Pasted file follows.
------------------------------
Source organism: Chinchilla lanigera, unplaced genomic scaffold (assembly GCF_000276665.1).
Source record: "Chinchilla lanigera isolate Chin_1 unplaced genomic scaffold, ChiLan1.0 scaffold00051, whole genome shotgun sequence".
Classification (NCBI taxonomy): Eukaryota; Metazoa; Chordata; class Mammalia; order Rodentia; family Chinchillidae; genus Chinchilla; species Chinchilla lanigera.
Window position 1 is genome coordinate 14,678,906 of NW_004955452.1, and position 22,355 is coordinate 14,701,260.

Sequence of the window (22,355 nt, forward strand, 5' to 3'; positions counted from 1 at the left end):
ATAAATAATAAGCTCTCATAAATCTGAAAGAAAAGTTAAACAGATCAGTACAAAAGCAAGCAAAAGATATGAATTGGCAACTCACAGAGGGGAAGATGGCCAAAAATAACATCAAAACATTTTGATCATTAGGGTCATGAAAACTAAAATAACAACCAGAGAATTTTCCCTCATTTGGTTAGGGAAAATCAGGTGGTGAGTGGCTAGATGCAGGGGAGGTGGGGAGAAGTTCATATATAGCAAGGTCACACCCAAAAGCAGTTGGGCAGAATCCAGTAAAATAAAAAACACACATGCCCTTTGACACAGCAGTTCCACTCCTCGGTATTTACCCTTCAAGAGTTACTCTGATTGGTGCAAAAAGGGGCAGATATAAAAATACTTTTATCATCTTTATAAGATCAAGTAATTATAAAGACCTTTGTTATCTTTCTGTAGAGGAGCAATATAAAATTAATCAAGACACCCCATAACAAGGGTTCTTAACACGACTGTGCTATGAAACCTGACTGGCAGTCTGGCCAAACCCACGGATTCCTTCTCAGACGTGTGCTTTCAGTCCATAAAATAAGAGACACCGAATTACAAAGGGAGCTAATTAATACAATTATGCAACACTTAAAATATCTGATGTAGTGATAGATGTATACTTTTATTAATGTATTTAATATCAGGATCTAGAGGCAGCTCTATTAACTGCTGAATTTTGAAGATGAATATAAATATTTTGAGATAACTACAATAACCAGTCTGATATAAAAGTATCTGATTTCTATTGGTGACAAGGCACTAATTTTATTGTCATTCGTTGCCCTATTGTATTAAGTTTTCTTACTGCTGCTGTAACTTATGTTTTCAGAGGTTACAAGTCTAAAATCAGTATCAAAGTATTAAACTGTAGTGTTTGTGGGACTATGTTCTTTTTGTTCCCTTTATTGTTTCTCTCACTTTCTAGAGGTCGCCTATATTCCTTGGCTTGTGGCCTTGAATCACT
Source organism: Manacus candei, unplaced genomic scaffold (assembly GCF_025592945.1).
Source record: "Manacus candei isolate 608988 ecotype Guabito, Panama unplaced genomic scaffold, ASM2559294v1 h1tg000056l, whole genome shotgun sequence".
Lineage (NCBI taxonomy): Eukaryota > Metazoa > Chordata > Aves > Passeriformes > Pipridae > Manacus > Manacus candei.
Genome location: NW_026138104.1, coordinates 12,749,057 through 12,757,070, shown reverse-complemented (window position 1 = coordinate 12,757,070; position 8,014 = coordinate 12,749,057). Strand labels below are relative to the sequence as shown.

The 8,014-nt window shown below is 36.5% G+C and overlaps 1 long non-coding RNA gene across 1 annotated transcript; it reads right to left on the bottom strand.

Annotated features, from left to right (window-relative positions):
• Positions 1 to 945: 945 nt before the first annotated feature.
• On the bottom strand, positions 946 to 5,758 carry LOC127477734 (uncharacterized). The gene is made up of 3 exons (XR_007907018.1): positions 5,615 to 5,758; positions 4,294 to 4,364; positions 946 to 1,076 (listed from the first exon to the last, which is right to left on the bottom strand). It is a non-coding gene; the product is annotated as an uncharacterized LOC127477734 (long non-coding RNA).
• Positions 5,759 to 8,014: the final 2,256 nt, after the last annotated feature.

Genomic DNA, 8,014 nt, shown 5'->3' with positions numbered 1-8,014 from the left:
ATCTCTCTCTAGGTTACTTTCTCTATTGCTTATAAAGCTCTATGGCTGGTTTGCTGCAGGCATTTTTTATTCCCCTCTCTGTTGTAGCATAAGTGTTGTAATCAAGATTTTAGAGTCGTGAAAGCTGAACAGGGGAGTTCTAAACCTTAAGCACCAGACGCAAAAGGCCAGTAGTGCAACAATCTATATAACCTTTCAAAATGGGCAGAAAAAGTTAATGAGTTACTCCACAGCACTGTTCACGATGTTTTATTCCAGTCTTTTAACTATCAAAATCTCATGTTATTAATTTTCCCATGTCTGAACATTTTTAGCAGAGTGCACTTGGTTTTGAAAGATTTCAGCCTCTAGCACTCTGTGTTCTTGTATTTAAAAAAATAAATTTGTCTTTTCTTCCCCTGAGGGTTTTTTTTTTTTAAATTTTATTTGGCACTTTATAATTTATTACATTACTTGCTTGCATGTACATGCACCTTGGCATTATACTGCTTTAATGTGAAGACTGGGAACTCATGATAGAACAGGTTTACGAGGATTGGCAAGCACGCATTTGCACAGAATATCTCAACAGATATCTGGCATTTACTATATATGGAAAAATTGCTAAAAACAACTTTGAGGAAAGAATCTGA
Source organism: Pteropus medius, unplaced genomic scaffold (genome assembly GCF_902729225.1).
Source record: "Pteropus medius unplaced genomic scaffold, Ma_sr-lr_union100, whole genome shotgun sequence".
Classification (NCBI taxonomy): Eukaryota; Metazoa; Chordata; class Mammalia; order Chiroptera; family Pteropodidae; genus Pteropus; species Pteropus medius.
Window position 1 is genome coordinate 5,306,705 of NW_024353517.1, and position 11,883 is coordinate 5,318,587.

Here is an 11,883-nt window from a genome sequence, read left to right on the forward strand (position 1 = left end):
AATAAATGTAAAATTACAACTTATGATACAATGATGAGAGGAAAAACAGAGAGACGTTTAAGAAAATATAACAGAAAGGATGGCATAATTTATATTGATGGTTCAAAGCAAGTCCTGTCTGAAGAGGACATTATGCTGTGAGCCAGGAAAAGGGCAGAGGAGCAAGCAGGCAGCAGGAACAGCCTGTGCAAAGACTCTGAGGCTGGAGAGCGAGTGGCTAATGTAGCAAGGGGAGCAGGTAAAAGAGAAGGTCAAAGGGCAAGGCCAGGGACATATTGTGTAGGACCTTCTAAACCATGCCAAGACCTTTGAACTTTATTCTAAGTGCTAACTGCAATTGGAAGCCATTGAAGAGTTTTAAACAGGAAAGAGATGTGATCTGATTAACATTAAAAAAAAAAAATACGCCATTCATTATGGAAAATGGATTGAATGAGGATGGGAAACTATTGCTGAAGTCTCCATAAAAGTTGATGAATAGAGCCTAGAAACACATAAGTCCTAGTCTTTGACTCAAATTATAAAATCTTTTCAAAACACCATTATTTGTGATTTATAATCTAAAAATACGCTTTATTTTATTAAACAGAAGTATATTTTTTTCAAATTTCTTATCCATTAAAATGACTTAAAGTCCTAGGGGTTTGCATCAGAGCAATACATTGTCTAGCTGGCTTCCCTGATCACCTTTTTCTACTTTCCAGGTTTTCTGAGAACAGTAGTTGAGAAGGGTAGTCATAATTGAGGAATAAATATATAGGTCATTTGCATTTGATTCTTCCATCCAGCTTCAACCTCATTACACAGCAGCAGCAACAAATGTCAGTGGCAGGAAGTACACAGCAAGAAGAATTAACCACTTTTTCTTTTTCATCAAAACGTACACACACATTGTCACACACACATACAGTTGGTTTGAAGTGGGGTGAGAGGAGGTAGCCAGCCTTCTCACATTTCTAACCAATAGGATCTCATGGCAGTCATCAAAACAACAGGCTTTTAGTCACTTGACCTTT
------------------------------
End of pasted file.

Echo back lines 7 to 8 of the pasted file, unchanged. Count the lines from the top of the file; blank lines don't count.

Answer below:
Source organism: Manacus candei, unplaced genomic scaffold (assembly GCF_025592945.1).
Source record: "Manacus candei isolate 608988 ecotype Guabito, Panama unplaced genomic scaffold, ASM2559294v1 h1tg000056l, whole genome shotgun sequence".